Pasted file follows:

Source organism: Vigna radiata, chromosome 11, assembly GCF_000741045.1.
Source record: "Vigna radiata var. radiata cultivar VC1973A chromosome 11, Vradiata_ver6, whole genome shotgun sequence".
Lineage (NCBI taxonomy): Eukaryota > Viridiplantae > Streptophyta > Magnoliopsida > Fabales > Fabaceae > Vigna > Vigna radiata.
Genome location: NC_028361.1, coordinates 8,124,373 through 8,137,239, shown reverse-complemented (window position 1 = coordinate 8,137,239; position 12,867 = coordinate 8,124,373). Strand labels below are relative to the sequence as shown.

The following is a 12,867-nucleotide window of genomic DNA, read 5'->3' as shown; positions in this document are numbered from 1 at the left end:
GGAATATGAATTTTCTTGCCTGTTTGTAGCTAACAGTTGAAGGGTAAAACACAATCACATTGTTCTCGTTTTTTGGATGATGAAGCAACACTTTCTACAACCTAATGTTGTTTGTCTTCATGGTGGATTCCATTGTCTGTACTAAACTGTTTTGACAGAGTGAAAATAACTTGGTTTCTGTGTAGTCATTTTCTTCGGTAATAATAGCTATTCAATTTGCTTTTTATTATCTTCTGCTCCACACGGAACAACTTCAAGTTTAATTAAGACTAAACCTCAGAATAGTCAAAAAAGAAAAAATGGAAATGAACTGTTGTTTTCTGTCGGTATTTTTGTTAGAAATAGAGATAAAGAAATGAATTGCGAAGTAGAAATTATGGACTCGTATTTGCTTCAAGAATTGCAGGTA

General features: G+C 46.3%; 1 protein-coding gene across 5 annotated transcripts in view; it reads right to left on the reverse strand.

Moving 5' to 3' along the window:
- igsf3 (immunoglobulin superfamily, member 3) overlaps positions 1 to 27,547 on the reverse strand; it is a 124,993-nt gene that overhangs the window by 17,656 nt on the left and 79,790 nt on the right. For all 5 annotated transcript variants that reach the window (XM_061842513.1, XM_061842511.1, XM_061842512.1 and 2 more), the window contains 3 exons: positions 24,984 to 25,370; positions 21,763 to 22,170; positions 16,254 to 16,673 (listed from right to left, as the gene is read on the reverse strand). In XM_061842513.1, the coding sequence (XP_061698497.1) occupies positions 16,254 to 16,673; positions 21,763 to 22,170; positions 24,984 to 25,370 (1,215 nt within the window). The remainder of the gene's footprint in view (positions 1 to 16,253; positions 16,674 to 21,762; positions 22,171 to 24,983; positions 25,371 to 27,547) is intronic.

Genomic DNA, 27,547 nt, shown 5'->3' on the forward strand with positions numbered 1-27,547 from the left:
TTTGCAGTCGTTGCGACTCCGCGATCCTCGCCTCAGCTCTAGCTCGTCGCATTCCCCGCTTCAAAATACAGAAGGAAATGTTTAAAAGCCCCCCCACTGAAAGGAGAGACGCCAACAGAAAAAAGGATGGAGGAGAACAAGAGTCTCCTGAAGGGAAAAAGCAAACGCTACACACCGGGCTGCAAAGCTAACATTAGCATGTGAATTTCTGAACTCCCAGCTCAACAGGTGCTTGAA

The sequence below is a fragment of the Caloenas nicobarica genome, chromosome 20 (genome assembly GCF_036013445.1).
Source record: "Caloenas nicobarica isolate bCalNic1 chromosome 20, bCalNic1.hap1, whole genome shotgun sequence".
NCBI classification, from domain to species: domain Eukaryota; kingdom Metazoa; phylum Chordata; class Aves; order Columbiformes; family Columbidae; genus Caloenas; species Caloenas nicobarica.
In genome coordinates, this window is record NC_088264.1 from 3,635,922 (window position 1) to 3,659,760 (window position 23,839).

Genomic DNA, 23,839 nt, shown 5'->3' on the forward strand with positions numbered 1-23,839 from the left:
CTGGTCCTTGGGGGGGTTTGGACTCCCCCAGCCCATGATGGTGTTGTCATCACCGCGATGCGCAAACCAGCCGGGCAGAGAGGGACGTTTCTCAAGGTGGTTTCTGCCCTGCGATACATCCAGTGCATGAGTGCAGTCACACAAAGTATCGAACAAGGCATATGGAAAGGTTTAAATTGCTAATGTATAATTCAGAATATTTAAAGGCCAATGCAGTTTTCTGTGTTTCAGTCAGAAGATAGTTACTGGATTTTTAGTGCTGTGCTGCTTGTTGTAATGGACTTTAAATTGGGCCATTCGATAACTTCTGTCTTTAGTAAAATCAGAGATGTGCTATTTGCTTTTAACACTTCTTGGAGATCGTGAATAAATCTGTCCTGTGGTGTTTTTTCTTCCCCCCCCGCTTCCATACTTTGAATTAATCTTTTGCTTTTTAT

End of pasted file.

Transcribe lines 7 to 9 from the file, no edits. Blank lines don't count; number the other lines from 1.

General features: G+C 46.3%; 1 protein-coding gene across 5 annotated transcripts in view; it reads right to left on the reverse strand.

Moving 5' to 3' along the window:
- igsf3 (immunoglobulin superfamily, member 3) overlaps positions 1 to 27,547 on the reverse strand; it is a 124,993-nt gene that overhangs the window by 17,656 nt on the left and 79,790 nt on the right. For all 5 annotated transcript variants that reach the window (XM_061842513.1, XM_061842511.1, XM_061842512.1 and 2 more), the window contains 3 exons: positions 24,984 to 25,370; positions 21,763 to 22,170; positions 16,254 to 16,673 (listed from right to left, as the gene is read on the reverse strand). In XM_061842513.1, the coding sequence (XP_061698497.1) occupies positions 16,254 to 16,673; positions 21,763 to 22,170; positions 24,984 to 25,370 (1,215 nt within the window). The remainder of the gene's footprint in view (positions 1 to 16,253; positions 16,674 to 21,762; positions 22,171 to 24,983; positions 25,371 to 27,547) is intronic.